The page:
WorkLife

Our thoughts on the world of employment law - and beyond.

Ballot paper test case: Thomas Cook Airlines Limited vs British Air Line Pilots’ Association

Ballot paper test case: Thomas Cook Airlines Limited vs British Air Line Pilots’ Association

As readers will be aware, an employer is prevented from (i) suing a trade union for inducing members to breach their contracts by striking and (ii) (to a more limited degree) from dismissing striking employees, provided the strike action has been called in accordance with strict conditions laid out within the Trade Union and Labour Relations (Consolidation) Act 1992 (“TULRCA”). Given the immunities provided within the Act, it is very important that the trade union does abide by these strict...

Discrimination: injury to feeling awards and how to avoid them

Discrimination: injury to feeling awards and how to avoid them

In discrimination claims, successful claimants are entitled to potentially uncapped compensation, which is where the big numbers you sometimes see in newspaper headlines come from (“Top woman doctor’s record £4.5m payout for five-year campaign of harassment”, “City boss sues for £1m over claims of ‘unrelenting homophobic abuse”, etc).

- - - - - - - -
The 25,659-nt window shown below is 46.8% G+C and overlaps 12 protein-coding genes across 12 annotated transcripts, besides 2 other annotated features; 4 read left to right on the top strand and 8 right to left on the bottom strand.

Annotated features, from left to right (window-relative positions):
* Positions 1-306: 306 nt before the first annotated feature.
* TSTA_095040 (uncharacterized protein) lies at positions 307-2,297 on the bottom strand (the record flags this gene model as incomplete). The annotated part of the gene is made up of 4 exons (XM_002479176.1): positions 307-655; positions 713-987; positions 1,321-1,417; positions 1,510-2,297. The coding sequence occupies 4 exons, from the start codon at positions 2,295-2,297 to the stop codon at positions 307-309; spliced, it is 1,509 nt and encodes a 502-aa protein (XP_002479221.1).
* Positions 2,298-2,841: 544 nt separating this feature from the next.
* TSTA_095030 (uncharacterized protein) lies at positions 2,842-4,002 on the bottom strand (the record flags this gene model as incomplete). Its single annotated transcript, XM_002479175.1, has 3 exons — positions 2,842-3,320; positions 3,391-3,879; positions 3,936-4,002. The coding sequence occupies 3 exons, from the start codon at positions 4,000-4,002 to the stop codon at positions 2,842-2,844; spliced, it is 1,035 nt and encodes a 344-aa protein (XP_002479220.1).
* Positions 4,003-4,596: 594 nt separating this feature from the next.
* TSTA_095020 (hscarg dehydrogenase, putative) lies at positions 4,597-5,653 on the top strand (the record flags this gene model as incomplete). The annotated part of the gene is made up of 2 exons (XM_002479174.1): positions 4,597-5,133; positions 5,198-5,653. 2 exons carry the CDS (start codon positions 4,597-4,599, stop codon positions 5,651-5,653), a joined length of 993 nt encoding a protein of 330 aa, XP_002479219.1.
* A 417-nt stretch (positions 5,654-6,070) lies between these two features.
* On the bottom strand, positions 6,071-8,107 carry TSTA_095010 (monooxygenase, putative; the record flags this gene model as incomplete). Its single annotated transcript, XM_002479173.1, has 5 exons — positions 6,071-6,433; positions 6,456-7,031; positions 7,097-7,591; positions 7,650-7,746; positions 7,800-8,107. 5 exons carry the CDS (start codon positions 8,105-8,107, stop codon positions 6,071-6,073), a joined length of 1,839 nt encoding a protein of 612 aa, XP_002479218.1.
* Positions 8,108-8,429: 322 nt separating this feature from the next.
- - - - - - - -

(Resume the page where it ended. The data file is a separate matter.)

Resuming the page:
Bosses CAN’T snoop through your emails

Bosses CAN’T snoop through your emails

Early last year, I wrote an article about a privacy case decided by the European Court of Human Rights (ECtHR).  The case itself was not particularly interesting.  The newspaper coverage however, was astonishing with front pages screaming “Your boss can now read EVERY Facebook and WhatsApp message you send at WORK”. 

Suspension: not such a neutral act?

Suspension: not such a neutral act?

The recent case of Agoreyo v London Borough of Lambeth highlights the need for employers to think carefully before suspending an employee who is the subject of disciplinary allegations, and not just do so automatically.  This is the case even where the allegations against the employee are extremely serious.